A pacemaker is an electrically charged medical device. Your surgeon implants it under your skin to help manage irregular heartbeats called arrhythmias.
Modern pacemakers have two parts. One part, called the pulse generator, contains the battery and the electronics that control your heartbeat. The other part is one or more leads to send electrical signals to your heart. Leads are small wires that run from the pulse generator to your heart.
Pacemakers generally treat two types of arrhythmias:
- tachycardia, a heartbeat that’s too fast
- bradycardia, a heartbeat that’s too slow
Some people need a special type of pacemaker called a biventricular pacemaker, or bivent. You may need a bivent if you have severe heart failure. A bivent makes the two sides of the heart beat in sync. This is known as cardiac resynchronization therapy (CRT).
You need a pacemaker if your heart is pumping too quickly or slowly. In either case, your body doesn’t get enough blood. This can cause:
- fainting or lightheadedness
- shortness of breath
- damage to vital organs
- eventual death
A pacemaker regulates your body’s electrical system, which controls your heart rhythm. With each heartbeat, an electrical impulse travels from the top of your heart to the bottom, signaling your heart’s muscles to contract.
A pacemaker can also track and record your heartbeat. A record can help your doctor better understand your arrhythmia.
Not all pacemakers are permanent. Temporary pacemakers can control certain types of problems. You may need a temporary pacemaker after a heart attack or heart surgery. You may also need one if a medication overdose temporarily slowed your heart.
Your doctor or cardiologist will test you to see if you’re a good candidate for a pacemaker.
Before receiving a pacemaker, you’ll need several tests. These tests can ensure that a pacemaker is the right choice for you.
- An echocardiogram uses sound waves to measure the size and thickness of your heart muscle.
- For an electrocardiogram, a nurse or doctor places sensors on your skin that measure your heart’s electrical signals.
- For Holter monitoring, you wear a device that tracks your heart rhythm for 24 hours.
- A stress test monitors your heart rate while you exercise.
If a pacemaker is right for you, you’ll need to plan for the surgery. Your doctor will give you complete instructions on how to prepare.
- Don’t drink or eat anything after midnight the night before your surgery.
- Follow your doctor’s instructions about which medicines to stop taking.
- If your doctor prescribes medicines for you to take before the test, take them.
- Shower and shampoo well. Your doctor may want you to use a special soap. This reduces your chances of developing a potentially serious infection.
Implanting a pacemaker typically takes one to two hours. You’ll receive a sedative to relax you and a local anesthetic to numb the incision site. You’ll be awake during the procedure.
Your surgeon will make a small incision near your shoulder. They’ll guide a small wire through the incision into a major vein near your collarbone. Then the surgeon will lead the wire through your vein to your heart. An X-ray machine will help guide your surgeon through the process.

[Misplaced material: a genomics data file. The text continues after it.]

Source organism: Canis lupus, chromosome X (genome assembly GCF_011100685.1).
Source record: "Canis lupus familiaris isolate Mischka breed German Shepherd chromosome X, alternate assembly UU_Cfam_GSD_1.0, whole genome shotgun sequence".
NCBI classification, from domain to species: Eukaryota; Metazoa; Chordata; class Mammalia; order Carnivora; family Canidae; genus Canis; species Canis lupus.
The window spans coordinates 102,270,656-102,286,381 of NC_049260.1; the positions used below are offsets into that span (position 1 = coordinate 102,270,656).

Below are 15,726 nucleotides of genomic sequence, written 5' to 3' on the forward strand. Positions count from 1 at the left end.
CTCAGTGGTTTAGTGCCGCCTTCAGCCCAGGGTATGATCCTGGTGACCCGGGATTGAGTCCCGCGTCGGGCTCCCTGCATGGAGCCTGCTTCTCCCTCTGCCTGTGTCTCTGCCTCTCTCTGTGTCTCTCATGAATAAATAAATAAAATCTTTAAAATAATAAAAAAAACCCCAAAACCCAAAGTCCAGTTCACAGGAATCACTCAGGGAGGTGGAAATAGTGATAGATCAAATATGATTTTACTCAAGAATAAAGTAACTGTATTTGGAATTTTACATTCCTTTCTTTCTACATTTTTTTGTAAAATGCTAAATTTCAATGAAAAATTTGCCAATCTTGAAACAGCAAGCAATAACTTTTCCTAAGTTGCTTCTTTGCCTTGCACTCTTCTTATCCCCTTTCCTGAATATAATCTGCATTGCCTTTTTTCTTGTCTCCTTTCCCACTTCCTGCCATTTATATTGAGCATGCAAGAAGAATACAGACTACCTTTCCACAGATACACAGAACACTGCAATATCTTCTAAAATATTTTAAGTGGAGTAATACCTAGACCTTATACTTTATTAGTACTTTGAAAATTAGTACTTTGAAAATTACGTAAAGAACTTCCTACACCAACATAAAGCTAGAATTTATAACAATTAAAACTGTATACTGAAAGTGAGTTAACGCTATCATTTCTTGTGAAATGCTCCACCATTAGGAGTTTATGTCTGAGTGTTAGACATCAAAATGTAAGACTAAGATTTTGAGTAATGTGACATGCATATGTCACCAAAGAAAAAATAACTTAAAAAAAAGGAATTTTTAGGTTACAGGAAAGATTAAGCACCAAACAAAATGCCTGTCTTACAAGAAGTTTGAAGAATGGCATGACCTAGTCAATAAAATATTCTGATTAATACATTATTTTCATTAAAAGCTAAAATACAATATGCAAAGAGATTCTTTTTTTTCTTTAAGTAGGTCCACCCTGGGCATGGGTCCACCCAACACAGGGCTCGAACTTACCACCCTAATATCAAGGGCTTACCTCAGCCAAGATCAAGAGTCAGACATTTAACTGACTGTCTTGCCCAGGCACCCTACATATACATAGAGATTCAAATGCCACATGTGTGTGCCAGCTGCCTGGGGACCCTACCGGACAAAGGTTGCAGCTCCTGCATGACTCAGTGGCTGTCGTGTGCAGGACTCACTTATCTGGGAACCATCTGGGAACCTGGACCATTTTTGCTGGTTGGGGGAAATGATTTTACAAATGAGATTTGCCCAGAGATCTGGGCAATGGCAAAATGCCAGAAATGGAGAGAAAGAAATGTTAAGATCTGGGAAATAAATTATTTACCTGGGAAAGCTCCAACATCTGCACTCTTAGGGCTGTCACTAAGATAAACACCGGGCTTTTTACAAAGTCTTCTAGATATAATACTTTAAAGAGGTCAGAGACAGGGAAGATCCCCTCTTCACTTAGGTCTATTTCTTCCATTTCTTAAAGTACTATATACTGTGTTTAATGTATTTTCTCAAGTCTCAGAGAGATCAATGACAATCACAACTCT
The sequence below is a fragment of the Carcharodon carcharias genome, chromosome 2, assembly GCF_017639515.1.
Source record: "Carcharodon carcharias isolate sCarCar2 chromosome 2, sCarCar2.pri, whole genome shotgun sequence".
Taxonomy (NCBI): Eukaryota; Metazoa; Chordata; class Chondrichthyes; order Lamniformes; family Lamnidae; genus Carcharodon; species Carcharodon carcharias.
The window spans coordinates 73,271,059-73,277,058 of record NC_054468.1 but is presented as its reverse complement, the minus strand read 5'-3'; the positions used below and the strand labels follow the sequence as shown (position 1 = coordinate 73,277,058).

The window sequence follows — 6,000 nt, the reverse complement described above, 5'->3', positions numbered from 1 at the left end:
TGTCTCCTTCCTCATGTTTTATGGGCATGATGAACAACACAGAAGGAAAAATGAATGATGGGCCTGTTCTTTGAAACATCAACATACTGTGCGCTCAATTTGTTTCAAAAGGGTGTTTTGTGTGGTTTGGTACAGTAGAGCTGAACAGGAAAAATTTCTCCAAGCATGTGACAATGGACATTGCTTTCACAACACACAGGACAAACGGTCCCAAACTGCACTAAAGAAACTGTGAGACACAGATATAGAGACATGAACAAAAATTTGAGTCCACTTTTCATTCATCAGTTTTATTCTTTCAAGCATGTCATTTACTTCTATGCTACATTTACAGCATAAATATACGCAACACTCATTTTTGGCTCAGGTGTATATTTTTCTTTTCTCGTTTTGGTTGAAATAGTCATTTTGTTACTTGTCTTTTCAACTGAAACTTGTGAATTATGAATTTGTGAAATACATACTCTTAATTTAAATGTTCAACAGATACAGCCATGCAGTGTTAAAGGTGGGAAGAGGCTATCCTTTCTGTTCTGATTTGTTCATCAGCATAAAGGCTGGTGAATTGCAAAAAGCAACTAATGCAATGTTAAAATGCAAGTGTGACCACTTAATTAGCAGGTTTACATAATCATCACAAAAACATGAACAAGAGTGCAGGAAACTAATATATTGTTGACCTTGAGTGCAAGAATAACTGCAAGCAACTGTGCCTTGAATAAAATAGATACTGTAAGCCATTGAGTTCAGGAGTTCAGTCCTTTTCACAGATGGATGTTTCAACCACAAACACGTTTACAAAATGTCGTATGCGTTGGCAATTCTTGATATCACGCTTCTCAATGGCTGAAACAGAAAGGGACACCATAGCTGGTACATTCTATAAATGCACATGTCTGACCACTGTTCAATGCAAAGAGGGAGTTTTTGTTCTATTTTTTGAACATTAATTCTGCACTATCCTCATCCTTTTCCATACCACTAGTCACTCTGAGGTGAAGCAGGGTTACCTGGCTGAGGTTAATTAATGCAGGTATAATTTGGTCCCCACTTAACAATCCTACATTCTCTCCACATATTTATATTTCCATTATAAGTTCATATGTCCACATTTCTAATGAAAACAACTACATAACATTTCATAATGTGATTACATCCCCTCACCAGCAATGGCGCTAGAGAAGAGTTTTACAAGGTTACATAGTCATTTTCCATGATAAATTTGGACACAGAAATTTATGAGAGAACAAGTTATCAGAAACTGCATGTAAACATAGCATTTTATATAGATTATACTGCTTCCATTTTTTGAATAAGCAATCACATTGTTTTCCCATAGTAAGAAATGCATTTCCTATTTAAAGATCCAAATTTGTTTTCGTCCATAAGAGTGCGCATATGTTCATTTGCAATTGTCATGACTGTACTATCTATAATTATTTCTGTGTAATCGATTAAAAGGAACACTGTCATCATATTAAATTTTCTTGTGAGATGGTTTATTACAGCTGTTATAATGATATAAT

Using the wire, your surgeon will attach an electrode to your heart’s right ventricle. The ventricle is the lower chamber of the heart. The other end of the wire attaches to a pulse generator. This contains the battery and electrical circuits.
Typically, your surgeon will implant the generator under your skin near your collarbone.
If you’re getting a biventricular pacemaker, your surgeon will attach a second lead to your heart’s right atrium, and a third lead to the left ventricle. The atrium is the upper chamber of the heart.
At the end, your surgeon will close your incision with stitches.
Every medical procedure has some risks. Most risks associated with a pacemaker are from the surgical installation. They include:
- an allergic reaction to anesthesia
- damaged nerves or blood vessels
- an infection at the site of the incision
- a collapsed lung, which is rare
- a punctured heart, which is also rare
Most complications are temporary. Life-altering complications are rare.
You may go home that evening, or you could stay in the hospital overnight. Before you go home, your doctor will make sure the pacemaker is programmed properly for your heart’s needs. Your doctor can reprogram the device as needed at follow-up appointments.
Over the next month, you should avoid rigorous exercise and heavy lifting. You may also need to take over-the-counter medications for any discomfort. Ask your doctors what pain relievers are safest for you.
Every few months, you’ll hook your pacemaker up to a phone line using special equipment provided by your doctor. It allows your doctor to receive information from your pacemaker without the need for an office visit.
Modern pacemakers are not as sensitive to electrical devices as the old ones, but certain devices could cause interference with your pacemaker. For example, you should avoid:
- keeping a cell phone or MP3 player in the pocket over your pacemaker
- wearing a smart watch
- standing for too long near certain appliances, such as microwaves
- long exposures to metal detectors
- high-voltage transformers
Although the risk is low, people should keep these devices at least six inches away from implanted medical devices. This especially applies to pacemakers and cardiac defibrillators.
Your doctor will give you more detailed instructions about how to minimize your risks.